The new Dodie O’Dell mystery coming June, 2020 (Kensington Publishing)
With Halloween just around the corner, Dodie O’Dell is making preparations to transform the Windjammer Restaurant on the Jersey Shore into a haunted house, while the Etonville Little Theatre is staging Dracula. But casting the titular Transylvanian is proving challenging. The amateur actors in the company are not shy about chewing the scenery, but who among them can convincingly sink their fangs into a victim’s neck? When a mysterious newcomer with a transfixing Eastern European accent lands the part, rumors that he might be an actual vampire start to take flight—not unlike the bat who’s recently been spotted in the town park.
But everyone’s blood really runs cold when a stranger is found in the cemetery with a real stake in his heart. Dodie decides to put her Halloween theme menu on the back burner and stick her neck out to bring the killer into the light of day. She’d better keep her wits about her, though—or Dodie may be the next one to go down for the Count . . .
Dru’s Book Musings
A Day in the Life ~ Dodie O’Dell, by Suzanne Trauth
It’s October in Etonville, New Jersey. That means I, Dodie O’Dell, am planning cool weather specials for the Windjammer restaurant I’ve been managing for the past four years and the Etonville Little Theatre is rehearsing its fall production, Dracula, to coincide with Halloween.
It’s my responsibility to ride shotgun on the Windjammer staff. This year I decided to add a little fun to their work day on Halloween by having everyone show up in costume. When I came up with this idea last month, owner/chef Henry harrumphed and shook his head emphatically. No. Eventually he came around and agreed to wear a half-mask and a chef’s hat and apron. Minus the mask, I reminded him that that was his daily costume. He glared at me.
And me? Wonder Woman!
I tried the get-up on for my fiancé Bill last night and watched as his eyeballs bugged out of his head—red sparkly bodice with a dash of cleavage, blue mini skirt, white knee-high boots. I looked like a tricked-out version of the American flag. As police chief of Etonville, New Jersey, Bill threatened to arrest me for disturbing the peace. I smiled serenely and shimmied my super-hero-self to the bedroom.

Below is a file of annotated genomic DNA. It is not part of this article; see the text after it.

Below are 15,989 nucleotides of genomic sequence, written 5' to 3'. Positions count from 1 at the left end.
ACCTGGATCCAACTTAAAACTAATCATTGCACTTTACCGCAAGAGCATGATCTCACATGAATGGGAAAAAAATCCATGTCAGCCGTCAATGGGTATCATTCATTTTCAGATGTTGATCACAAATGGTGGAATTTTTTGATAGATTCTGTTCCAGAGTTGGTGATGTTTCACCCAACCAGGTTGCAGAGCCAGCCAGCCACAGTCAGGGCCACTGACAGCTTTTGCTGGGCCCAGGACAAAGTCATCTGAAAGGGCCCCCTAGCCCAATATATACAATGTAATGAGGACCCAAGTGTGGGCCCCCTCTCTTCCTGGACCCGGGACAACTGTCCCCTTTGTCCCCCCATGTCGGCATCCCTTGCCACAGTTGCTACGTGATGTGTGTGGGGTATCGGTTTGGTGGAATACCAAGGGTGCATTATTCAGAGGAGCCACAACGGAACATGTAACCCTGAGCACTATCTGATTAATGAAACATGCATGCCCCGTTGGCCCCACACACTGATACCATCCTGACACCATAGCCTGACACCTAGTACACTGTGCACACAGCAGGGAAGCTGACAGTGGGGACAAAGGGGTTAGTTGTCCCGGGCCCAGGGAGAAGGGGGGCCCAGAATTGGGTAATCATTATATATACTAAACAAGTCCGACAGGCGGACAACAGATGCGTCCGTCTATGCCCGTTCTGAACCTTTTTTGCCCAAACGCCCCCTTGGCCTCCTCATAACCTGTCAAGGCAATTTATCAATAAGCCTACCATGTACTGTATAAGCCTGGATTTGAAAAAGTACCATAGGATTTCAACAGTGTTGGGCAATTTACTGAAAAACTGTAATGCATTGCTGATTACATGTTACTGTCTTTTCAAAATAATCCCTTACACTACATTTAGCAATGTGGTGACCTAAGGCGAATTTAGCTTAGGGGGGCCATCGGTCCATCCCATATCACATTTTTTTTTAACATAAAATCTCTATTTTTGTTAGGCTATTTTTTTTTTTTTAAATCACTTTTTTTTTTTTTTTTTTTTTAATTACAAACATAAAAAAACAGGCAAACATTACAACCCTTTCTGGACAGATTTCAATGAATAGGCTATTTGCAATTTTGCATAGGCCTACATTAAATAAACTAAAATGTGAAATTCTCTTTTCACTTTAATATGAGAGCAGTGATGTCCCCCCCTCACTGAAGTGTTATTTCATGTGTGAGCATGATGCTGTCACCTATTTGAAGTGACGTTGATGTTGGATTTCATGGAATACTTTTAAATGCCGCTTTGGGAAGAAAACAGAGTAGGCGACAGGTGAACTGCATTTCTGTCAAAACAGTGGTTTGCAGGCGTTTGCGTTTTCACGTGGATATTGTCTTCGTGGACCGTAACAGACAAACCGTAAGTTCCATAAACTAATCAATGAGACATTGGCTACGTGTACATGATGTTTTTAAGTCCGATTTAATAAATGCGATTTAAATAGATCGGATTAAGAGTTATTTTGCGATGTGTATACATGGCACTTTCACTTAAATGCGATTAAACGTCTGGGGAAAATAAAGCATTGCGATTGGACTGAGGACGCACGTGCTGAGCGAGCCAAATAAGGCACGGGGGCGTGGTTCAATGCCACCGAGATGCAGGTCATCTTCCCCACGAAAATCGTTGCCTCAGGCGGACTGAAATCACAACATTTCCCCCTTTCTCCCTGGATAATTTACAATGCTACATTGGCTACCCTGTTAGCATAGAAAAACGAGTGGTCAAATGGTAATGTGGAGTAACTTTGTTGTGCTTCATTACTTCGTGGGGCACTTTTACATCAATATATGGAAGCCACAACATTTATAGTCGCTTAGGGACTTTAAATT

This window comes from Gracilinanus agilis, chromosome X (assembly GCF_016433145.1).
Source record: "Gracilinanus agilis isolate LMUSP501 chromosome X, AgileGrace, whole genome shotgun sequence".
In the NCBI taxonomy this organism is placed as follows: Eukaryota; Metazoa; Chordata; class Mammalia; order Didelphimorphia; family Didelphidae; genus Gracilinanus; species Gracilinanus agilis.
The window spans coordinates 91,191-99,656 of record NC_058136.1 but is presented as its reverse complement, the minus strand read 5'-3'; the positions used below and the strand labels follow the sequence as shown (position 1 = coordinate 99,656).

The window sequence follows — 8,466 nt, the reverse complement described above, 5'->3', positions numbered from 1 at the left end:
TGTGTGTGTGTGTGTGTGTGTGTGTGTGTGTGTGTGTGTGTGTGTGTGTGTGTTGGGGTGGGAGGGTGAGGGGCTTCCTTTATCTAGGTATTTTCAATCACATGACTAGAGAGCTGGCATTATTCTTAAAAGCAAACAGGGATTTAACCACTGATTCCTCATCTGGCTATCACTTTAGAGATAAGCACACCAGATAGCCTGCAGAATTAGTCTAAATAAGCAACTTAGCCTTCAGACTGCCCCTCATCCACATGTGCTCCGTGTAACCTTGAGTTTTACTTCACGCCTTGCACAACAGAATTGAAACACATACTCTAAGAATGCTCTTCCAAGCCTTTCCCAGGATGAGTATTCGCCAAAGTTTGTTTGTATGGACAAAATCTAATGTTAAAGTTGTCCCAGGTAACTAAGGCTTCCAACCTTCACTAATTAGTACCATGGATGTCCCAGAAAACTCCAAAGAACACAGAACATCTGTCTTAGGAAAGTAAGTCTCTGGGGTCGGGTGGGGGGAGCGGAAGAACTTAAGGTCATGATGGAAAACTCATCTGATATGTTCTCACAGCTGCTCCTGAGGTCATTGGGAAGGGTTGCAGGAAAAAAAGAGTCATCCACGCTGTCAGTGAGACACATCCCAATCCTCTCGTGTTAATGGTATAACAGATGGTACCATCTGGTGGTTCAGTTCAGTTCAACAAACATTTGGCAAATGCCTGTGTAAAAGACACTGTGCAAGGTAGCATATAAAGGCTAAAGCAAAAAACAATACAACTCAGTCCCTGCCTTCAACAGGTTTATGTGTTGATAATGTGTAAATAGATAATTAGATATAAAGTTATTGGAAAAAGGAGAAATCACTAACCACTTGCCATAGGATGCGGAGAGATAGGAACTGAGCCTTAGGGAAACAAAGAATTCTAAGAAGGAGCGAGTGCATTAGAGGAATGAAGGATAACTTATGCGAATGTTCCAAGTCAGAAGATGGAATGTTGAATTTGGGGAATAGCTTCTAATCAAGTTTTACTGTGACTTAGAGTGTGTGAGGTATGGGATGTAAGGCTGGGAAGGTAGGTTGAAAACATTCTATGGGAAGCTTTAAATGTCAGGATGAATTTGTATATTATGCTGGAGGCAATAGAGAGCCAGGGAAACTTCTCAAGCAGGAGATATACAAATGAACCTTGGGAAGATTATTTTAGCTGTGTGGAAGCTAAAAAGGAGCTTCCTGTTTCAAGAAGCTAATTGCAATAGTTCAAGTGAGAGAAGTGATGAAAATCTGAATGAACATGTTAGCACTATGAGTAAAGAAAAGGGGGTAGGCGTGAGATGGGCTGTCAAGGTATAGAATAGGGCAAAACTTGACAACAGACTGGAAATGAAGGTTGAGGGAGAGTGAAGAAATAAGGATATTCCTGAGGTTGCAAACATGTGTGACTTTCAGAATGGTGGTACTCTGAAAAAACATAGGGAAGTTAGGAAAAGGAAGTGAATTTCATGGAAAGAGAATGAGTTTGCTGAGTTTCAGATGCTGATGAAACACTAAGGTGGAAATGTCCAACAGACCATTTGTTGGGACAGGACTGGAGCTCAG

Besides the normal midday traffic, I had a lot to oversee today if I was going to be ready for Halloween. The Windjammer was supplying donuts and spiced apple cider for the kiddie costume parade, and theme food to coincide with the opening of Dracula. Not to mention helping set up the town costume party in the Episcopal Church basement. Dracula reminded me that both the theater and I had most likely bitten off more than we could chew.
I unlocked the front door and came face-to-face with Lola Tripper, artistic director of the ELT and my BFF. “Hi! Not running light cues in the theater this morning?”
Lola brushed past me and marched to the back booth near the kitchen door. Her blond hair in a tangled knot atop her head, her raincoat covered a sweatshirt. “Is it too early for a drink?”
“Trouble in theater paradise?” I plunked onto the bench.
Benny delivered a set-up and glass of chardonnay for Lola, then slid his eyes my way raising an eyebrow.
“I’m scared. Really scared this time,” Lola said, and took a big gulp of her wine. “Someone fooled with the light board and the cues are all mixed up and costume pieces are missing. Penny can’t find the stake that Van Helsing stabs into Dracula’s heart, and last night JC had trouble with the latch on the coffin.” She narrowed her eyes. “Everyone says the theater is haunted. What are we going to do?”
“Lola, pump the brakes! Haunted? You mean like there’s a ghost running loose?” I chuckled.
She sat up straighter. “You can laugh, Dodie, but I’m telling you something isn’t right. Ever since Carlos stepped into the theater, I’ve felt sort of. . .”
Carlos played Dracula. “Yeah?” I said encouragingly.
Lola shuddered. “Like an ill wind blew through the house doing no one any good.”
She might be overreacting a bit, yet I understood where she was coming from. I knew a number of Etonville folks felt the same way. Vampire fever had hit the town when a strange new couple moved in: a sophisticated and handsome man with a vaguely foreign accent and his wife, who read palms.
Etonville was agog. Half the town crowned the newcomer perfect for the role of Dracula, the other half was suspicious of the out-of-towners and suggested that maybe they really were vampires since no one seemed to see them during the day and suddenly a large bat moved into the town park. He also sported a widow’s peak. My great aunt Maureen said never trust a man with a widow’s peak. . . Still, he was Dracula! “So…you blame Carlos for the problems with the show?”
“I don’t blame him. After all, he’s doing a super job, and he seemed like a fantastic find at the time, but… No one ever sees him during the day. Only at night. At rehearsals,” Lola murmured. “Do you believe in vampires?”
“No,” I said firmly.
Lola downed the rest of her wine. “I have to get back to the theater.”
Meanwhile, I had theme food ideas to think about. Hungarian goulash seemed like a possibility until Lola insisted that Dracula was Transylvanian, not Hungarian.
Henry burst out of the kitchen. “Dodie! I ordered fresh yeast and they delivered active dry yeast. How can I make donuts with this?” He brandished a package.
Our food delivery service had blundered again. I escorted a fuming Henry back into the kitchen.
It was going to be one of those days. . .
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